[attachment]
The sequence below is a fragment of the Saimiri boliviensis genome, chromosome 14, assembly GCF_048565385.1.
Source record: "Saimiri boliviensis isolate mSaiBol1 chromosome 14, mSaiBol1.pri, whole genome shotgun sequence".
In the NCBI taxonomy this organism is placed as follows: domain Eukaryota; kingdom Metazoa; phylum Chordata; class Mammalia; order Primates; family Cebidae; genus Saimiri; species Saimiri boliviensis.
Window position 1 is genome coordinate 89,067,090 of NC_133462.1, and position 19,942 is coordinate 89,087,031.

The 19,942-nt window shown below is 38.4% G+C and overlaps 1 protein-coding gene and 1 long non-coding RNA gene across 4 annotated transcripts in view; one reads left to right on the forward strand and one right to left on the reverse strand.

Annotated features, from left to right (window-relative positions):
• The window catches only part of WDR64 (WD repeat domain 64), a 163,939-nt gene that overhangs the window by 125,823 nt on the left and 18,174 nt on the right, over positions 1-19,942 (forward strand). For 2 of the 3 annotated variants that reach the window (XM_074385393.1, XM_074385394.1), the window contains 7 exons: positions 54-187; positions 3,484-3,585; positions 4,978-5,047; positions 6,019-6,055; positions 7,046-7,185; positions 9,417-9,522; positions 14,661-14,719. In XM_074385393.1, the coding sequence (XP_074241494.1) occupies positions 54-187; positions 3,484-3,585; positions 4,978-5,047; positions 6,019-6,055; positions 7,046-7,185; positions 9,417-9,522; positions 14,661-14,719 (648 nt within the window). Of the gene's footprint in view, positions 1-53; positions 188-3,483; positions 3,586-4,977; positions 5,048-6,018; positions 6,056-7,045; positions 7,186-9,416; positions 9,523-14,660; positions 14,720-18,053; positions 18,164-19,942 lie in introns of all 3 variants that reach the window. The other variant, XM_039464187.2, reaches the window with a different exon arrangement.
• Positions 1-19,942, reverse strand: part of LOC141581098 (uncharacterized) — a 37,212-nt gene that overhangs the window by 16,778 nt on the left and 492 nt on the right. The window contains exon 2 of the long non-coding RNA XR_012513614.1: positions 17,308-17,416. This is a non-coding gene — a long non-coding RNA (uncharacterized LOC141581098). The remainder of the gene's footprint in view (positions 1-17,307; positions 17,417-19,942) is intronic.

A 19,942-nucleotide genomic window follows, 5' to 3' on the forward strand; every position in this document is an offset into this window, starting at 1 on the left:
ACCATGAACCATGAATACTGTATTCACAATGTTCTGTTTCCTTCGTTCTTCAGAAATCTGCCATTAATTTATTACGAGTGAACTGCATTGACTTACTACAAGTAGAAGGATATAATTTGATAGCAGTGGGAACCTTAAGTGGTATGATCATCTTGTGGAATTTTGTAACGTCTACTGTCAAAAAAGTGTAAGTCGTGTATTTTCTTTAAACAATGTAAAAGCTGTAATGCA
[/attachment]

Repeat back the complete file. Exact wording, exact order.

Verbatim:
The sequence below is a fragment of the Saimiri boliviensis genome, chromosome 14, assembly GCF_048565385.1.
Source record: "Saimiri boliviensis isolate mSaiBol1 chromosome 14, mSaiBol1.pri, whole genome shotgun sequence".
In the NCBI taxonomy this organism is placed as follows: domain Eukaryota; kingdom Metazoa; phylum Chordata; class Mammalia; order Primates; family Cebidae; genus Saimiri; species Saimiri boliviensis.
Window position 1 is genome coordinate 89,067,090 of NC_133462.1, and position 19,942 is coordinate 89,087,031.

The 19,942-nt window shown below is 38.4% G+C and overlaps 1 protein-coding gene and 1 long non-coding RNA gene across 4 annotated transcripts in view; one reads left to right on the forward strand and one right to left on the reverse strand.

Annotated features, from left to right (window-relative positions):
• The window catches only part of WDR64 (WD repeat domain 64), a 163,939-nt gene that overhangs the window by 125,823 nt on the left and 18,174 nt on the right, over positions 1-19,942 (forward strand). For 2 of the 3 annotated variants that reach the window (XM_074385393.1, XM_074385394.1), the window contains 7 exons: positions 54-187; positions 3,484-3,585; positions 4,978-5,047; positions 6,019-6,055; positions 7,046-7,185; positions 9,417-9,522; positions 14,661-14,719. In XM_074385393.1, the coding sequence (XP_074241494.1) occupies positions 54-187; positions 3,484-3,585; positions 4,978-5,047; positions 6,019-6,055; positions 7,046-7,185; positions 9,417-9,522; positions 14,661-14,719 (648 nt within the window). Of the gene's footprint in view, positions 1-53; positions 188-3,483; positions 3,586-4,977; positions 5,048-6,018; positions 6,056-7,045; positions 7,186-9,416; positions 9,523-14,660; positions 14,720-18,053; positions 18,164-19,942 lie in introns of all 3 variants that reach the window. The other variant, XM_039464187.2, reaches the window with a different exon arrangement.
• Positions 1-19,942, reverse strand: part of LOC141581098 (uncharacterized) — a 37,212-nt gene that overhangs the window by 16,778 nt on the left and 492 nt on the right. The window contains exon 2 of the long non-coding RNA XR_012513614.1: positions 17,308-17,416. This is a non-coding gene — a long non-coding RNA (uncharacterized LOC141581098). The remainder of the gene's footprint in view (positions 1-17,307; positions 17,417-19,942) is intronic.

A 19,942-nucleotide genomic window follows, 5' to 3' on the forward strand; every position in this document is an offset into this window, starting at 1 on the left:
ACCATGAACCATGAATACTGTATTCACAATGTTCTGTTTCCTTCGTTCTTCAGAAATCTGCCATTAATTTATTACGAGTGAACTGCATTGACTTACTACAAGTAGAAGGATATAATTTGATAGCAGTGGGAACCTTAAGTGGTATGATCATCTTGTGGAATTTTGTAACGTCTACTGTCAAAAAAGTGTAAGTCGTGTATTTTCTTTAAACAATGTAAAAGCTGTAATGCA